The Raid on Salamaua was a conducted by Australian commandoes during the New Guinea campaign of World War II on 28 June 1942. It has been called the first offensive action on land against the Japanese in World War II. The raid was undertaken by 2/5th Independent Company under the command of Captain Norman Winning. According to one account, "The raid has been acclaimed as a copybook action for its diligent scouting, meticulous planning and audacious, multi-pronged attack against an enemy force 10 times the attackers' strength. All without loss of life."
Salamaua had been the district headquarters for the Australian administration. It was occupied by the Japanese on 8 March 1942. A handful of pre-war residents of the town joined the New Guinea Volunteer Rifles and fled into the bush to spy on the Japanese.
In June 1942 the only fit, trained Australian troops in the area were around 450 men of the 2/5th Independent Company. It was decided that this force was too small to tackle the Japanese head on in battle but was big enough to undertake a raid.
The raid was planned and led by Captain Norman Winning, using reconnaissance from the New Guinea Volunteer Rifles under the command of Sergeant Jim McAdam. Their targets were the airfield, wireless masts, a bridge and troop billets.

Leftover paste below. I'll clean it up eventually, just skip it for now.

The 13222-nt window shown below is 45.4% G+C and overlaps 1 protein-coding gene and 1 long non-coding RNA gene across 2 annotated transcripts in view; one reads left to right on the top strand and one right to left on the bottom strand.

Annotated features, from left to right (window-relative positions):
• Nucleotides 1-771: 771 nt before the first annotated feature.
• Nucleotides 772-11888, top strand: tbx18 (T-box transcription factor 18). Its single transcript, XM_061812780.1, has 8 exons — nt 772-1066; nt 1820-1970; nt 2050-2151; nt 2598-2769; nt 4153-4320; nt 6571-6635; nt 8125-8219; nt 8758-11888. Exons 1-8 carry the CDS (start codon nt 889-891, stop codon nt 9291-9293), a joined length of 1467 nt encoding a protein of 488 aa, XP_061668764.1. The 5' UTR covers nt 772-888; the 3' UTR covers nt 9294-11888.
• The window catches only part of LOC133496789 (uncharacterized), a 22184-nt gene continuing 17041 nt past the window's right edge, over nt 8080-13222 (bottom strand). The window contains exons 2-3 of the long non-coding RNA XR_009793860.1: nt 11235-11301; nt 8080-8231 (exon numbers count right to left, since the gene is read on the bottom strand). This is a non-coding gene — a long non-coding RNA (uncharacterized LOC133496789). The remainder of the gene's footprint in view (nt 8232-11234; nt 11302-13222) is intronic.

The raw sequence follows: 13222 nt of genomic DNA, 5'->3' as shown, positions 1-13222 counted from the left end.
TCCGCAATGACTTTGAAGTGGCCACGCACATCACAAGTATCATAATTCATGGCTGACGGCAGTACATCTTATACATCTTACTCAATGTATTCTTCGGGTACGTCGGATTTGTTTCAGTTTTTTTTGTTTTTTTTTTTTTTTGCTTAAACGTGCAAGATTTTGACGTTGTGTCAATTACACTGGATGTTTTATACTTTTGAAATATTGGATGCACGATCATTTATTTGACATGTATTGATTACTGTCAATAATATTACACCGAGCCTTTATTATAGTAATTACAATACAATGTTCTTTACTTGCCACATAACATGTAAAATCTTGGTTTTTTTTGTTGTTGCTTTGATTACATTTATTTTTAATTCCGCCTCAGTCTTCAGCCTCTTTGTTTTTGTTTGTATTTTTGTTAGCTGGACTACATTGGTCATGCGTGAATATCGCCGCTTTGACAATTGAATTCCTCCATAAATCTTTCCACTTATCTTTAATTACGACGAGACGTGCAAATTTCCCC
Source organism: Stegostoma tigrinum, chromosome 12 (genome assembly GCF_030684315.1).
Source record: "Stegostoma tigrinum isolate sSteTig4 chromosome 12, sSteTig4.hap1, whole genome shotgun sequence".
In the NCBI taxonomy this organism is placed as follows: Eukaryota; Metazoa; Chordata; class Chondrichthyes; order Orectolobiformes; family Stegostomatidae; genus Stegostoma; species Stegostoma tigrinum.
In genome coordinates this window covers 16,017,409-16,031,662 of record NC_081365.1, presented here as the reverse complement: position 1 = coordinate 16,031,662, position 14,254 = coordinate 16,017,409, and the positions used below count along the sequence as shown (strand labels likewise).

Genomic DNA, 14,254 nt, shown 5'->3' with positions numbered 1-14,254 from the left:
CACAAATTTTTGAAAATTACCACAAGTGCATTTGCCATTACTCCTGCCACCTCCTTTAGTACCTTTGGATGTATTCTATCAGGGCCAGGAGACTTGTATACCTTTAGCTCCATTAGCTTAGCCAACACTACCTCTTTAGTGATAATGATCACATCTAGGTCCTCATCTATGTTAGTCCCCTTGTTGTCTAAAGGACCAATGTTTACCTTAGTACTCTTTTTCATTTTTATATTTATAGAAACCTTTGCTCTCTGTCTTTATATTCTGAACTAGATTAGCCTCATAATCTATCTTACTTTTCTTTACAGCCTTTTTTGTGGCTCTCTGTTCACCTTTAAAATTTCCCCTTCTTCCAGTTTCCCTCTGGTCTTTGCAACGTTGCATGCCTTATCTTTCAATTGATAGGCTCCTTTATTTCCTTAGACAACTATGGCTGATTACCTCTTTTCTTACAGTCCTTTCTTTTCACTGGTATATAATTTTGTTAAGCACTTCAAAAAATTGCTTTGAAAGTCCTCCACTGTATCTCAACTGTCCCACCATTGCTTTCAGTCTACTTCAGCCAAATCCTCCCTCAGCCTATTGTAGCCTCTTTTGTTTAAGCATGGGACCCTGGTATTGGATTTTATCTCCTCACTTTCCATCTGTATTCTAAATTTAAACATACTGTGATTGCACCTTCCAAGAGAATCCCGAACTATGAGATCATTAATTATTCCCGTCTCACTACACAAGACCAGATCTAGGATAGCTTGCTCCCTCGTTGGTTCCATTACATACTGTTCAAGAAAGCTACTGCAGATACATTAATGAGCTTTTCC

It rained at heavily at night but stopped around midnight. The raid began at 3.14 am and went for around three quarters of an hour. Two red flares were sent up signalling a withdrawal. All the targets were achieved and over 120 Japanese had been killed; only 3 Australians were wounded.
The Australians obtained a bag of documents from a Japanese pilot who was trying to fly out when he was killed. They contained the plans of the landings at Buna and Milne Bay. These were delivered on foot by Bill Harris to Kanga Force headquarters, enabling Australian divisions to be recalled from leave and rushed to reinforce Milne Bay. The Japanese reinforced the base at Salamaua, tying down troops that might otherwise have been used in the Kokoda Campaign.
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